The inside of the loaf is soft, almost crumbly, while the crust bakes hard, ideal for a bread bowl for a bit of Sister's Stew.

Click here for the recipe.

Modern cream of mushroom and escargot soup

medieval-mushroom-escargot-soup

An inherently a rich, decadent dish, the modern soup was divine. The creamy texture of the escargot is countered nicely by the fresh, clean taste of parsley. The wine in the broth adds a depth of flavor, and the longer the broth is cooked down, the creamier and more decadent it becomes. Also makes fantastic leftovers!

Click here for the whole recipe.

Lemon curd

lemon-curd

Lemon curd is so unbelievably good, so decadent, that you will not believe us when we tell you that it's also easy to make yourself. But give this recipe a try, and you'll not resort to buying the overpriced jar at the market ever again.

Click here for the whole recipe.

Modern peaches in honey for dessert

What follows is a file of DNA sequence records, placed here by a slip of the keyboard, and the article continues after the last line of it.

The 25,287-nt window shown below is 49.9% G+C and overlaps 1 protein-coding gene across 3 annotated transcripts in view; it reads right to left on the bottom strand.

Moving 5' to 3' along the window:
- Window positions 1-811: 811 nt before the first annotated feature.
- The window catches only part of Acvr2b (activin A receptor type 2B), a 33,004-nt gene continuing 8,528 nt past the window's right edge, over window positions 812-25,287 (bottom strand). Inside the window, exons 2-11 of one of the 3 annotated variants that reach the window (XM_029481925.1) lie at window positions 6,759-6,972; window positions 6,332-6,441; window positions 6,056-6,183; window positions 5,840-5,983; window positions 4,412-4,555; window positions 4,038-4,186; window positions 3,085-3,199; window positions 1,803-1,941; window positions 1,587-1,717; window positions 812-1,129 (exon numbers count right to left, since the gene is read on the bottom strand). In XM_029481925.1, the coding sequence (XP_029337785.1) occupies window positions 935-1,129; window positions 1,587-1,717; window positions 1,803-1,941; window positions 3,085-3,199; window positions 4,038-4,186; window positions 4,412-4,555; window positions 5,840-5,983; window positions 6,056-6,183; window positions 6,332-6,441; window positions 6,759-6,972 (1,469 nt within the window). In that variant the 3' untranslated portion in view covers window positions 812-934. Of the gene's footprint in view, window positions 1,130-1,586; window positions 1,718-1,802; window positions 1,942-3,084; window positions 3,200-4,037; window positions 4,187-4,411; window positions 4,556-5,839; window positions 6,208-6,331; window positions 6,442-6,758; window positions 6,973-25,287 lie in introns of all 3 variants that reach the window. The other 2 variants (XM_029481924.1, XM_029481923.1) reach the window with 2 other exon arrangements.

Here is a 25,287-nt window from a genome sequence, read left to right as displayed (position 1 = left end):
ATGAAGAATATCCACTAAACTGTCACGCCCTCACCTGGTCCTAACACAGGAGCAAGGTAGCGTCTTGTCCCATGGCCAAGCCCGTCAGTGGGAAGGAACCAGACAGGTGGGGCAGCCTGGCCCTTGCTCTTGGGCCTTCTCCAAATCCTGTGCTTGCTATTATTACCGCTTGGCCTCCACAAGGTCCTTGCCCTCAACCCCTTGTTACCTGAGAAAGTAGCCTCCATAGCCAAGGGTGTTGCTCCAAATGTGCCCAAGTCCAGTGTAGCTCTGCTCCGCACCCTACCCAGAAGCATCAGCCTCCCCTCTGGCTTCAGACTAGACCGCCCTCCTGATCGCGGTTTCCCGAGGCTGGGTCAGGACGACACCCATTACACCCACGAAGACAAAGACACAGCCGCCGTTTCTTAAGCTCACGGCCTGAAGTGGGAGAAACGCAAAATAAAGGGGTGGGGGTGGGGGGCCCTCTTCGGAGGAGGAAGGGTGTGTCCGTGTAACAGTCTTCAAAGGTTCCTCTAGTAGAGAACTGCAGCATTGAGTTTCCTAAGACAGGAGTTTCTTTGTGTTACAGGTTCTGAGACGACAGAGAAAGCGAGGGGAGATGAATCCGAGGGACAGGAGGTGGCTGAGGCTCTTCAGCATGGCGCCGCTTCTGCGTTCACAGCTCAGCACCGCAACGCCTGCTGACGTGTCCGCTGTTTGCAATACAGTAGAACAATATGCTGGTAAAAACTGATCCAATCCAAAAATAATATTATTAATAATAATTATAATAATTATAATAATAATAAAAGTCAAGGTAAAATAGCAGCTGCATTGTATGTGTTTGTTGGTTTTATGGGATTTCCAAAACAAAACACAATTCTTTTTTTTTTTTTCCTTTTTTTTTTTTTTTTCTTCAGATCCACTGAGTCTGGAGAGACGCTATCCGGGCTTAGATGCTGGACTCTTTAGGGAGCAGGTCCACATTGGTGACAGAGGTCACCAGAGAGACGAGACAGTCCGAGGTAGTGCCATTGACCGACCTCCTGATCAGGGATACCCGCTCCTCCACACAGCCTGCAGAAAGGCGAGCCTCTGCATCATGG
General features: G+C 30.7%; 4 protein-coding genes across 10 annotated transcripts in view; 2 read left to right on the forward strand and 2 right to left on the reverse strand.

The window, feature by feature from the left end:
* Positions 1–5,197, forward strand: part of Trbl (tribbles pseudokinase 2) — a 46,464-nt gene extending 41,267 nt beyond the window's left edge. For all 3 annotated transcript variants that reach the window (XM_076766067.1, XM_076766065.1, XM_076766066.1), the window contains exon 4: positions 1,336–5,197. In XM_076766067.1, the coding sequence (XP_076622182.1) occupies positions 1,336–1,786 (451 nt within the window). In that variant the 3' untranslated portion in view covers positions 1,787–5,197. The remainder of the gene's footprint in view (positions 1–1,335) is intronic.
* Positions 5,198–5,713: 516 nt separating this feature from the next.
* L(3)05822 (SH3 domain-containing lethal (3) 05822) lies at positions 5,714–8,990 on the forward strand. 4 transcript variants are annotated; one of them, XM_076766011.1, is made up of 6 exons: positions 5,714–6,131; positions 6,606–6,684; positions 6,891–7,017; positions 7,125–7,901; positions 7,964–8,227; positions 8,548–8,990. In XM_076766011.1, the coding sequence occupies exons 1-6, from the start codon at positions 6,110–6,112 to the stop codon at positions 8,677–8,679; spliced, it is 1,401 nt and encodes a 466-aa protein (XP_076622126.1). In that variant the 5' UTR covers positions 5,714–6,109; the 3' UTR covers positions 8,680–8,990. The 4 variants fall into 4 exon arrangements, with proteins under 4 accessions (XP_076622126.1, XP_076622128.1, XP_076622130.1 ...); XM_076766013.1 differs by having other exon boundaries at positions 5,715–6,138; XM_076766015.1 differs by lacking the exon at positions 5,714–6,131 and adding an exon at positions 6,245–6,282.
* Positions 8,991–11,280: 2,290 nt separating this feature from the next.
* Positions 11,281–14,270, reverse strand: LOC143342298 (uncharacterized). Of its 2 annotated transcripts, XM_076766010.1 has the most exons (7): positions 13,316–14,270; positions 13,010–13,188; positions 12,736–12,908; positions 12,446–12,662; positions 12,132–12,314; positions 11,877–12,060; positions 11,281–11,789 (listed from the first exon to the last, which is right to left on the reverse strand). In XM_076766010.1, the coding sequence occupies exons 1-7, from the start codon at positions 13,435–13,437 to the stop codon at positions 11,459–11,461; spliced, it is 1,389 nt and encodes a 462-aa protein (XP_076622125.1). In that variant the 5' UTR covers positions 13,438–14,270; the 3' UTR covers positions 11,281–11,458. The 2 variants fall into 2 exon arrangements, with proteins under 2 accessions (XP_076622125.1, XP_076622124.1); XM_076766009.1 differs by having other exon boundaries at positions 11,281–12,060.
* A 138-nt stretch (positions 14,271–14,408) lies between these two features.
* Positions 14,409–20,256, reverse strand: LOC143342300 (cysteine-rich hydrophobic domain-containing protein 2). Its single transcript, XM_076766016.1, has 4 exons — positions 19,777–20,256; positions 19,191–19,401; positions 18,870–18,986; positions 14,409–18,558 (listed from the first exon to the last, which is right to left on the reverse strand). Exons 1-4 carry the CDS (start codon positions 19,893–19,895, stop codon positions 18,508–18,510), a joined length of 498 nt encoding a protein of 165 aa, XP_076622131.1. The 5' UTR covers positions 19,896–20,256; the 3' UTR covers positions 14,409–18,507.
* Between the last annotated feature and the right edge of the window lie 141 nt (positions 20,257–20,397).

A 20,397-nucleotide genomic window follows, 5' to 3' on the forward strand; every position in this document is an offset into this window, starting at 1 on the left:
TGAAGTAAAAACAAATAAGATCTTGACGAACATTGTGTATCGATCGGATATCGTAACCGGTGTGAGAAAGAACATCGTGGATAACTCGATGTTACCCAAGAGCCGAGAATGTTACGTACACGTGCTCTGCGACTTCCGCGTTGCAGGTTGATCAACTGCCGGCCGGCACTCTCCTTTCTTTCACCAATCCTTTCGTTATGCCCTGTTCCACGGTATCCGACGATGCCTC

roman-peaches

The modern recipe is pure decadence. Grilling the peaches brings them to their absolute sweetness, and they half cook, making them reminiscent of peach pie filling. The thyme infused honey takes the sweetness and complexity to the next level. You will want to savor every single bite, and including a dollop of creme fraiche or vanilla ice cream will only add to the dish.

Click here for the whole recipe.

I hope this gets you as excited about eating for Thanksgiving as it did me. Good and hearty eating!

  1. Mmmmmm I can't wait to try some of these! I had never heard of Inn at the Crossroads, but I am in love. Foodie + bookworm= match made in heaven :)

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  2. I was just making my grocery list, and just planning on stopping at a bookstore on the way there to pick up the fifth Song of Fire and Ice book! SUCH TIMING!!!

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  3. Kind of really want to make pigeon pie. My in-laws ate it when they were young (they're 1st gen Italian-Americans) and I bet it would be a fun throw back. And escargot-mushroom soup is brilliant. I've always said that escargot is like eating the buttery, garlicky love child of a mushroom and a mussel.